This High-Yield Dividend Portfolio Will Beat the Market

Forty-four weeks ago, I invested my cold hard cash into 10 high-yield dividend stocks I believe will beat the market. Let's see the results so far:

Company

Average Cost

Shares

Recent Price

Total Value

Return

Altria (NYSE: MO  ) $24.86 40 $29.82 $1,192.80 19.95%
Philip Morris (NYSE: PM  ) $61.83 17 $77.85 $1,323.45 24.94%
National Grid $45.63 22 $47.82 $1,052.04 4.80%
Annaly Capital Management (NYSE: NLY  ) $17.55 57 $16.89 $962.73 (3.76%)
Frontier Communications (NYSE: FTR  ) $8.71 149 $5.10 $759.90 (41.45%)
Southern Co (NYSE: SO  ) $37.87 26 $45.75 $1,189.50 20.81%
France Telecom (NYSE: FTE  ) $22.23 45 $15.57 $700.65 (29.96%)
Vodafone Group (Nasdaq: VOD  ) $28.69 38 $27.36 $1,039.68 (4.64%)
Eli Lilly $34.48 29 $41.46 $1,202.34 20.24%
Bristol-Myers Squibb $25.37 39 $35.09 $1,368.51 38.31%
Cash       $46.51 0%
Dividends Receivable       $81.55 0%
Total Portfolio       $10,919.66 9.20%
Investment In SPY         (2.98%)
Return vs SPY (percentage points)         +12.18

Source: S&P Capital IQ, as of Dec 22.

Since my last report, the SPDR S&P 500 rose 3.2%. Our portfolio rose more than the market, with our outperformance moving from beating the market by 11.82 percentage points to a 12.18 point advantage. While outperformance is always good, it should be taken with a grain of salt. We're investing for the long term, and it's only been 10 months.

Movers and shakers
Our largest riser the past week was Frontier Communications, which rose 4.7%.

Money!
There are six upcoming dividends for the portfolio:

  • Frontier will pay a dividend of $0.1875 on Dec. 30. The ex-dividend date was Dec. 7.
  • National Grid will pay a dividend of $1.09 on Jan. 18. The ex-dividend date was Nov. 30.
  • Altria will pay a dividend of $0.41 on Jan. 10. The ex-dividend date was Dec. 22.
  • Philip Morris International will pay a dividend of $0.77 on Jan. 10. The ex-dividend date was Dec. 20.
  • Vodafone will pay a dividend of 0.705 pence (roughly $1.12, not included in Dividends Receivable, as exchange rate won't be determined until Jan. 20) on Feb. 3. The ex-dividend date was Nov. 16.
  • Eli Lilly will pay a dividend of $0.49 on March 9. The ex-dividend date is Feb. 13.

My Foolish bottom line
I'm highly confident in this portfolio's ability to crush the market over the next decade, and that's why I put $10,000 of my personal cash into these stocks. My strategy is simple. I'm buying strong companies with outsized dividends, reinvesting those dividends, and holding them for the long run. Over the coming year, I'll track my performance, update you on when I'm going to reinvest all my dividends, and keep you abreast of news affecting these companies.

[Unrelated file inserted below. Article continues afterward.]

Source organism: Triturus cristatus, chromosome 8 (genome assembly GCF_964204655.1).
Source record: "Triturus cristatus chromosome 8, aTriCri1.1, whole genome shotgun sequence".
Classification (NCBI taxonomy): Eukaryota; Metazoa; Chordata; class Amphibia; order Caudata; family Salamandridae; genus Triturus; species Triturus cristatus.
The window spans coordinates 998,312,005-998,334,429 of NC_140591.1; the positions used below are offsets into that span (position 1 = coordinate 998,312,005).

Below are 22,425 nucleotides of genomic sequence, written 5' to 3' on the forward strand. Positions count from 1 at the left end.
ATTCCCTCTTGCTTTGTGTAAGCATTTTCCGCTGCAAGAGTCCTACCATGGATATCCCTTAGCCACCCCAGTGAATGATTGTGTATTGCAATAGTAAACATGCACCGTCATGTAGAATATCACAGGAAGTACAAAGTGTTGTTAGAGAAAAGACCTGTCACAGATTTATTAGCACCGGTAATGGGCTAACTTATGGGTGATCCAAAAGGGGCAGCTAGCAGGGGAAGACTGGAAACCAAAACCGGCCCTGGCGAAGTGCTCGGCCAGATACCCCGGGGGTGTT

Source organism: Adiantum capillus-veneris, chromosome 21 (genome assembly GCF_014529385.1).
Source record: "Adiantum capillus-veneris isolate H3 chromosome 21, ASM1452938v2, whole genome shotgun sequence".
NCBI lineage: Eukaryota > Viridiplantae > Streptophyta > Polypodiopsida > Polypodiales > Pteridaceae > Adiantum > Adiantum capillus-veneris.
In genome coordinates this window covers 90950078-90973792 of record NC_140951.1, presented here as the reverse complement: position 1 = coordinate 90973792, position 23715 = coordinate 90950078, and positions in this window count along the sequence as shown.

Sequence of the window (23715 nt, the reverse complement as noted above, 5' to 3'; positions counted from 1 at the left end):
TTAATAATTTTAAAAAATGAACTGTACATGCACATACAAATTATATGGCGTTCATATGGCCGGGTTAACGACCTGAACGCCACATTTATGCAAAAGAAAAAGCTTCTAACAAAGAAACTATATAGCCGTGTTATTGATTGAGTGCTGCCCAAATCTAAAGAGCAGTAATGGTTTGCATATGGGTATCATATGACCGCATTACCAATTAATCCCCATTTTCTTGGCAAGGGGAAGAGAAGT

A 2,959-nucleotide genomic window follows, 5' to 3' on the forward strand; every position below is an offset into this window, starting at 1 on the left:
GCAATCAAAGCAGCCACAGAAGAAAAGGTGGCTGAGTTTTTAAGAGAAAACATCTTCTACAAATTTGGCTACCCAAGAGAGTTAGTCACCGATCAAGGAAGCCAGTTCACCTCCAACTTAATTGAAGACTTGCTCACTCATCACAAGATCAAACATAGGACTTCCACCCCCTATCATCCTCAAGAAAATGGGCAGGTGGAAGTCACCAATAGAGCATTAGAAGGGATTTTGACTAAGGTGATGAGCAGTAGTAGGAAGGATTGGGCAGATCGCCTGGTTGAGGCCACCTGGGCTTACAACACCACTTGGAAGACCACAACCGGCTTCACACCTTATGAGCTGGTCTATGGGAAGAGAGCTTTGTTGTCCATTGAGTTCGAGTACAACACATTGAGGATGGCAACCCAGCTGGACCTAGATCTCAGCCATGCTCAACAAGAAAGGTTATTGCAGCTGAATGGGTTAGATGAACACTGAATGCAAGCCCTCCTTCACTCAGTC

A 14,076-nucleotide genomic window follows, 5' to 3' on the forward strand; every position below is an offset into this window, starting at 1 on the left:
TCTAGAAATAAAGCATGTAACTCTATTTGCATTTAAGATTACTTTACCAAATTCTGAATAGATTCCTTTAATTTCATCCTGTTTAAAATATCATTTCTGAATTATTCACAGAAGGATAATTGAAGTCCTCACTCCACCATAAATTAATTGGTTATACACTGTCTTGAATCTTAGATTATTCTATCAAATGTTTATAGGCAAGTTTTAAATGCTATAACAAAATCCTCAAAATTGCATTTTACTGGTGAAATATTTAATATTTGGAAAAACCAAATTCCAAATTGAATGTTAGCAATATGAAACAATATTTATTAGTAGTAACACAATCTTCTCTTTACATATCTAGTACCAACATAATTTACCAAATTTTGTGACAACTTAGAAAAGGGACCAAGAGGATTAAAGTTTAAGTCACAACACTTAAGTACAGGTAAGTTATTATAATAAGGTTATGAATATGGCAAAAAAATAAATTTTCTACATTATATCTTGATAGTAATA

Consider the ten tickers above along with the 11 names from a brand new free report from Motley Fool's expert analysts called "11 Rock-Solid Dividend Stocks." To get instant access to the names of these 11 dividend stocks, click here -- it's free.

Dan Dzombak can be found on his Twitter account: @DanDzombak. He owns shares of Altria, Philip Morris, National Grid, Annaly Capital, Frontier, Southern Co., France Telecom, Vodafone, Eli Lilly, and Bristol-Myers Squibb.

The Motley Fool owns shares of Altria Group, Chimera Investment, Philip Morris International, and Annaly Capital Management. Motley Fool newsletter services have recommended buying shares of Southern, France Telecom, Philip Morris International, Vodafone Group, and National Grid. Try any of our Foolish newsletter services free for 30 days. We Fools may not all hold the same opinions, but we all believe that considering a diverse range of insights makes us better investors. The Motley Fool has a disclosure policy.


Read/Post Comments (1) | Recommend This Article (3)

Comments from our Foolish Readers

Help us keep this a respectfully Foolish area! This is a place for our readers to discuss, debate, and learn more about the Foolish investing topic you read about above. Help us keep it clean and safe. If you believe a comment is abusive or otherwise violates our Fool's Rules, please report it via the Report this Comment Report this Comment icon found on every comment.

  • Report this Comment On December 23, 2011, at 5:13 PM, FoolTheRest wrote:

    Nice work, Dan. Even better is your follow through on reporting. It is important not only for transparency, but also as an ongoing document demonstrating how a dividend portfolio will crush the market.

    I never did care for your picks of FTR or FTE, but that is especially easy to say now in hindsight ;) Then again, I did not like SO either, and it performed admirably. I am pleasantly surprised by MO and PM. I have always appreciated them as companies, cash generators, and dividend payers, but I was not expecting such strong performance over such a short and volatile period.

    One question: can I assume this is not a completely static portfolio? To better phrase, do you plan to replace candidates if your investment thesis changes for the individual company (acquisitions, mergers, fundamental changes in management or prospects in industry, direction, business, dividend policy, or significant interest rate changes) or re-balance if one of your positions grows dramatically out-sized compared to the others?

    Thanks, and keep up the good work.

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